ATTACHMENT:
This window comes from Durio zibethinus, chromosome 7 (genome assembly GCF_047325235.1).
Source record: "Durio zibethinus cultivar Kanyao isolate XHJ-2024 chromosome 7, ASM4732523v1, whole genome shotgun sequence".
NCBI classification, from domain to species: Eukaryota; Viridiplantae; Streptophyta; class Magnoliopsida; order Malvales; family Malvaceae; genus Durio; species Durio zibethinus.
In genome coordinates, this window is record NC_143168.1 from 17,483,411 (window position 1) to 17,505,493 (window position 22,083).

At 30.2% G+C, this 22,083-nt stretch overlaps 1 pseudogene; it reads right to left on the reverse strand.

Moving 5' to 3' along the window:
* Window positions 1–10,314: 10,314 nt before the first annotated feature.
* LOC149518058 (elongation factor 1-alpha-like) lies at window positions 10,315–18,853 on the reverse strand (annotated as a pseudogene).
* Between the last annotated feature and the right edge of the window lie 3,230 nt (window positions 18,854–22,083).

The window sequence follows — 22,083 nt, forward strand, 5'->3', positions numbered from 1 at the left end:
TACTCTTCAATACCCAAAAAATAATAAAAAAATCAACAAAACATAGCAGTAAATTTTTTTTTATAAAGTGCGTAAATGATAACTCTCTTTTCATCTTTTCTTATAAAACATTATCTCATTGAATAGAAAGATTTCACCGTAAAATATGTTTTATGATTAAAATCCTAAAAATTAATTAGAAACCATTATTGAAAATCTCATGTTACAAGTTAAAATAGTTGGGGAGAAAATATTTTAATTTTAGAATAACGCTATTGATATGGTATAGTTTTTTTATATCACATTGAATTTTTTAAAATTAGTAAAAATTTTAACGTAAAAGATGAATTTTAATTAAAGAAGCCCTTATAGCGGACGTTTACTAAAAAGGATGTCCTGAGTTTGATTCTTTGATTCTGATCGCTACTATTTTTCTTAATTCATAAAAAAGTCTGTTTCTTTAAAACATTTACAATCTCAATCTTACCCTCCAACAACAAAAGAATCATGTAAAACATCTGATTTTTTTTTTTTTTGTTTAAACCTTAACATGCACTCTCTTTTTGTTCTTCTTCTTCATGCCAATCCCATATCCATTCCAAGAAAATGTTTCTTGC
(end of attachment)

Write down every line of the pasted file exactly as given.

This window comes from Durio zibethinus, chromosome 7 (genome assembly GCF_047325235.1).
Source record: "Durio zibethinus cultivar Kanyao isolate XHJ-2024 chromosome 7, ASM4732523v1, whole genome shotgun sequence".
NCBI classification, from domain to species: Eukaryota; Viridiplantae; Streptophyta; class Magnoliopsida; order Malvales; family Malvaceae; genus Durio; species Durio zibethinus.
In genome coordinates, this window is record NC_143168.1 from 17,483,411 (window position 1) to 17,505,493 (window position 22,083).

At 30.2% G+C, this 22,083-nt stretch overlaps 1 pseudogene; it reads right to left on the reverse strand.

Moving 5' to 3' along the window:
* Window positions 1–10,314: 10,314 nt before the first annotated feature.
* LOC149518058 (elongation factor 1-alpha-like) lies at window positions 10,315–18,853 on the reverse strand (annotated as a pseudogene).
* Between the last annotated feature and the right edge of the window lie 3,230 nt (window positions 18,854–22,083).

The window sequence follows — 22,083 nt, forward strand, 5'->3', positions numbered from 1 at the left end:
TACTCTTCAATACCCAAAAAATAATAAAAAAATCAACAAAACATAGCAGTAAATTTTTTTTTATAAAGTGCGTAAATGATAACTCTCTTTTCATCTTTTCTTATAAAACATTATCTCATTGAATAGAAAGATTTCACCGTAAAATATGTTTTATGATTAAAATCCTAAAAATTAATTAGAAACCATTATTGAAAATCTCATGTTACAAGTTAAAATAGTTGGGGAGAAAATATTTTAATTTTAGAATAACGCTATTGATATGGTATAGTTTTTTTATATCACATTGAATTTTTTAAAATTAGTAAAAATTTTAACGTAAAAGATGAATTTTAATTAAAGAAGCCCTTATAGCGGACGTTTACTAAAAAGGATGTCCTGAGTTTGATTCTTTGATTCTGATCGCTACTATTTTTCTTAATTCATAAAAAAGTCTGTTTCTTTAAAACATTTACAATCTCAATCTTACCCTCCAACAACAAAAGAATCATGTAAAACATCTGATTTTTTTTTTTTTTGTTTAAACCTTAACATGCACTCTCTTTTTGTTCTTCTTCTTCATGCCAATCCCATATCCATTCCAAGAAAATGTTTCTTGC